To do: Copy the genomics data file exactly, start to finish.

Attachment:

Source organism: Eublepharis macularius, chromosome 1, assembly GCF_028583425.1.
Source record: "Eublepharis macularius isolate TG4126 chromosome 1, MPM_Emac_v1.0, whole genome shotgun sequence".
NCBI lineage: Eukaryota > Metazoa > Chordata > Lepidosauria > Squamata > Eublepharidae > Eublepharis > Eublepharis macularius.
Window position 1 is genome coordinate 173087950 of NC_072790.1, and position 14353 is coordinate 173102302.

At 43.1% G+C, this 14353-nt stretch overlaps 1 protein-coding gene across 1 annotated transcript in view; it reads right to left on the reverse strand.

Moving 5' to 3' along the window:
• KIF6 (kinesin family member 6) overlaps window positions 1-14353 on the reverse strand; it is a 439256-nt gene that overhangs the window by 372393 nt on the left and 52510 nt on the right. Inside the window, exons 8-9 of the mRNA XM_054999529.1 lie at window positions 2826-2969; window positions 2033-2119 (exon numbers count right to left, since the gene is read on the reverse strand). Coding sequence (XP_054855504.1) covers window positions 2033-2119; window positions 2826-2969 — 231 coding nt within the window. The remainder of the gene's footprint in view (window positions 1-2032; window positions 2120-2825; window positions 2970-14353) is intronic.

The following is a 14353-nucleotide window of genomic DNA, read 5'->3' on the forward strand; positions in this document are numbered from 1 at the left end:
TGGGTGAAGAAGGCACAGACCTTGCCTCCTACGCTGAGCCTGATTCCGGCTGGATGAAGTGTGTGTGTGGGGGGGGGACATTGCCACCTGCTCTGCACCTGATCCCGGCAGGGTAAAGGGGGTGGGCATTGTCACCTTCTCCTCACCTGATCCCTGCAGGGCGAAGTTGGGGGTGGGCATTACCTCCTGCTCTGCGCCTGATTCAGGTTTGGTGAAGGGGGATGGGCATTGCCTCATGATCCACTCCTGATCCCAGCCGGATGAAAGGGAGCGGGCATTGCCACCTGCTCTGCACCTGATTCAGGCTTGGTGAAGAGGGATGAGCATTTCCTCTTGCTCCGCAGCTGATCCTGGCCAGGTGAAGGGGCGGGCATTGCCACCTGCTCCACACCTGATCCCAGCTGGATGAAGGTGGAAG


Source organism: Eublepharis macularius, chromosome 1, assembly GCF_028583425.1.
Source record: "Eublepharis macularius isolate TG4126 chromosome 1, MPM_Emac_v1.0, whole genome shotgun sequence".
NCBI lineage: Eukaryota > Metazoa > Chordata > Lepidosauria > Squamata > Eublepharidae > Eublepharis > Eublepharis macularius.
Window position 1 is genome coordinate 173087950 of NC_072790.1, and position 14353 is coordinate 173102302.

At 43.1% G+C, this 14353-nt stretch overlaps 1 protein-coding gene across 1 annotated transcript in view; it reads right to left on the reverse strand.

Moving 5' to 3' along the window:
• KIF6 (kinesin family member 6) overlaps window positions 1-14353 on the reverse strand; it is a 439256-nt gene that overhangs the window by 372393 nt on the left and 52510 nt on the right. Inside the window, exons 8-9 of the mRNA XM_054999529.1 lie at window positions 2826-2969; window positions 2033-2119 (exon numbers count right to left, since the gene is read on the reverse strand). Coding sequence (XP_054855504.1) covers window positions 2033-2119; window positions 2826-2969 — 231 coding nt within the window. The remainder of the gene's footprint in view (window positions 1-2032; window positions 2120-2825; window positions 2970-14353) is intronic.

The following is a 14353-nucleotide window of genomic DNA, read 5'->3' on the forward strand; positions in this document are numbered from 1 at the left end:
TGGGTGAAGAAGGCACAGACCTTGCCTCCTACGCTGAGCCTGATTCCGGCTGGATGAAGTGTGTGTGTGGGGGGGGGACATTGCCACCTGCTCTGCACCTGATCCCGGCAGGGTAAAGGGGGTGGGCATTGTCACCTTCTCCTCACCTGATCCCTGCAGGGCGAAGTTGGGGGTGGGCATTACCTCCTGCTCTGCGCCTGATTCAGGTTTGGTGAAGGGGGATGGGCATTGCCTCATGATCCACTCCTGATCCCAGCCGGATGAAAGGGAGCGGGCATTGCCACCTGCTCTGCACCTGATTCAGGCTTGGTGAAGAGGGATGAGCATTTCCTCTTGCTCCGCAGCTGATCCTGGCCAGGTGAAGGGGCGGGCATTGCCACCTGCTCCACACCTGATCCCAGCTGGATGAAGGTGGAAG